Cherie Horne, Deputy Principal, Pillans Point School

Culture – Hanbok experience

 “We were so fortunate that it was kindly arranged for us to have the opportunity to wear the South Korean 'Hanbok' National dress.  If worn to the Palaces your admission is waived.  Many locals and tourists do this.  For ladies, this consisted of a voluminous bright coloured skirt sometimes with embellishments and a jacket. We all felt special and proceeded to take many photos, and funnily enough, even got photobombed by a local tourist who joined in!  Our symbolic gesture was to use our thumb and forefinger to show a small heart - used in many photos, and to smile saying 'kimchi' (the fermented food popular at each meal).  This experience and these gestures have a special place in our memories of a wonderful time shown to us in South Korea.  Gam sa ham ni da!”

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Paula Kasper, Director of Languages and Culture, Hereworth School

The schools that we visited during our trip were located in densely populated city areas. Yongsu Elementary has around 900 students and Sanui Elementary was a huge 1900 student complex. As more and more families move from rural locations and into the large cities, schools such as Yongsu and Sanui face the challenge of continually growing rolls. Nevertheless, children really are the same the world over and we were greeted by enthusiastic, outgoing and engaging young learners. Not only were we treated to performances by a choir and an orchestra, there were also solo performances by staff members. Classrooms were lively environments and we spent time observing children learning Science, English, PE and much more. The warmth of hospitality and attention to detail was truly humbling and our hosts were undeniably proud of their schools.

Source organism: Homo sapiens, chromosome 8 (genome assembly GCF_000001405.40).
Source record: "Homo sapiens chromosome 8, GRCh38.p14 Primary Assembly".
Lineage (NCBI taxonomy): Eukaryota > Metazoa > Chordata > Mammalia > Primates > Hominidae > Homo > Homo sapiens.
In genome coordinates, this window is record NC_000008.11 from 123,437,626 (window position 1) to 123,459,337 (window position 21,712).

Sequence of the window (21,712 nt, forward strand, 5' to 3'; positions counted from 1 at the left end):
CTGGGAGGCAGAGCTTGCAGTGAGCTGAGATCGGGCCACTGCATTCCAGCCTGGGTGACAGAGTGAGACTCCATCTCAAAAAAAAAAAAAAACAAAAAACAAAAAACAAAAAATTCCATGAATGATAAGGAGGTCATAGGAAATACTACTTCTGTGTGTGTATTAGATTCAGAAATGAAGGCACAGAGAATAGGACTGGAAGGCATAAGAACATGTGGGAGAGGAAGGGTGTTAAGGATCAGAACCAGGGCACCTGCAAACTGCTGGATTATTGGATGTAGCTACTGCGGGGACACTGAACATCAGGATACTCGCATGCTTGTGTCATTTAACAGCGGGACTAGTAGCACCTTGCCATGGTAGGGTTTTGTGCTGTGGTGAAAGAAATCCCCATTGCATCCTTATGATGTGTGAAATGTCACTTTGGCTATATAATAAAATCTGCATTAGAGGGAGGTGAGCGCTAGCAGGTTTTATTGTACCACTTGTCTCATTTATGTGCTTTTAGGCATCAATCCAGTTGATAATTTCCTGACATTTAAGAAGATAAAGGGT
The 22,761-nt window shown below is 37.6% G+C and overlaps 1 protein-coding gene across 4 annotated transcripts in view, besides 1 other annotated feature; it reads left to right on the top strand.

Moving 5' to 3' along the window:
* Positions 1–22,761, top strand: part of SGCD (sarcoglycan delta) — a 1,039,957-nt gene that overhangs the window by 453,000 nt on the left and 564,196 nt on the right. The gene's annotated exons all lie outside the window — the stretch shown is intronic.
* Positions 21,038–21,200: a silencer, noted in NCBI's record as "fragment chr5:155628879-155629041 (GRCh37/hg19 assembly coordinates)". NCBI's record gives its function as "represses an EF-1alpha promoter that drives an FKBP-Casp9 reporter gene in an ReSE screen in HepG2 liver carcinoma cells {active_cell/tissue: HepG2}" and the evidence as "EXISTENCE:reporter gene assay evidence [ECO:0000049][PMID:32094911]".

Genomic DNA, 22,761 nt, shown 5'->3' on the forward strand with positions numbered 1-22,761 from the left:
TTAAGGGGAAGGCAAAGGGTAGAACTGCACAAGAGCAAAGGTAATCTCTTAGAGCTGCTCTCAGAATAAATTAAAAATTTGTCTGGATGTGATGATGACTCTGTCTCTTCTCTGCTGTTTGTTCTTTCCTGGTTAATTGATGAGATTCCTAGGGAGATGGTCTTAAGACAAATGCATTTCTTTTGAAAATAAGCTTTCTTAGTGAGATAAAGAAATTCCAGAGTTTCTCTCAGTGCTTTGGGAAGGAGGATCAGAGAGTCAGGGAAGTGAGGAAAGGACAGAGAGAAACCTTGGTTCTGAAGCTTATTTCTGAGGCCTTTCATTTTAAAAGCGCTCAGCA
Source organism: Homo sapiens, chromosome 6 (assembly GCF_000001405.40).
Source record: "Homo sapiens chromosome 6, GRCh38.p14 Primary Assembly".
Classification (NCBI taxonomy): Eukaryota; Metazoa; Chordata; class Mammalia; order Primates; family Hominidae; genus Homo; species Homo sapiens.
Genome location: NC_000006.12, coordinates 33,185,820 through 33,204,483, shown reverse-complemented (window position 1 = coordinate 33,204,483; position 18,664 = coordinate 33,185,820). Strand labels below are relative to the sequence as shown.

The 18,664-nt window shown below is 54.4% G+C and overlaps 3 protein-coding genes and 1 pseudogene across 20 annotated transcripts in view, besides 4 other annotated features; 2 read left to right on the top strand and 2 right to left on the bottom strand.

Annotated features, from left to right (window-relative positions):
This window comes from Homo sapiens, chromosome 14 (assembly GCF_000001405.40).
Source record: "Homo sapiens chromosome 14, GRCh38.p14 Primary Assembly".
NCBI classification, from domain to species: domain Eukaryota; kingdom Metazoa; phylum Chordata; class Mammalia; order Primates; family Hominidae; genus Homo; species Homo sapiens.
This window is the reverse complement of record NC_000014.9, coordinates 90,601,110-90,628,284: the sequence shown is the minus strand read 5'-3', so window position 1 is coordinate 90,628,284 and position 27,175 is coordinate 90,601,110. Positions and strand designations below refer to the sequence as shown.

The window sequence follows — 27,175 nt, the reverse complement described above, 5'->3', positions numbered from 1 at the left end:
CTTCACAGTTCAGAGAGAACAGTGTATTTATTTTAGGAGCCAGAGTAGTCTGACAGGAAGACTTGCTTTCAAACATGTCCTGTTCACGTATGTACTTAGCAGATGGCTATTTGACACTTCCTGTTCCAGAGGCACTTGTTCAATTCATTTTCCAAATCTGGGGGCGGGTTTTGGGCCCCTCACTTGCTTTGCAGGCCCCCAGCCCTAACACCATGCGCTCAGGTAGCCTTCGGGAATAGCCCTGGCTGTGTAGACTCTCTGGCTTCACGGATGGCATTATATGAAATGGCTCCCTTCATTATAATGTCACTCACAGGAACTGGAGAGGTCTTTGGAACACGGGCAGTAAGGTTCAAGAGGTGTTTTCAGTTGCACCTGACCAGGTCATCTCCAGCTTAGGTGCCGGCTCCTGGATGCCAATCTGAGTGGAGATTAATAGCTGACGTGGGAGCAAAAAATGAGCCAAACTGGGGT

Sue Smith, Principal, Upper Harbour Primary School

When you think of Korean Education, I suspect, like me, you think of an intensely academic and competitive system. I could not have been more wrong. Over the last few years Korea has had a huge paradigm shift to Student-Centred Education. This is in response to data showing that Korea was near the top of the OECD rankings but had very low levels of student satisfaction in learning. There has been a move away from memorising information to learning to think creatively. Policies include Happy Learning, nurturing creativity and emotion, School Democracy, full participation for all students including those with special needs, Safe Schools and Educational Administration Innovation with a focus on democratic collaboration among students, teachers, parents and links with local communities. Sound familiar? It was very clear, and reinforced by our visits to the schools, that Korean Education is heading down the same pathway as we are in NZ. We may be at different points but we’re going in the same direction.


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Karen Cebalo – ESOL and Programme Co-ordinator, Browns Bay School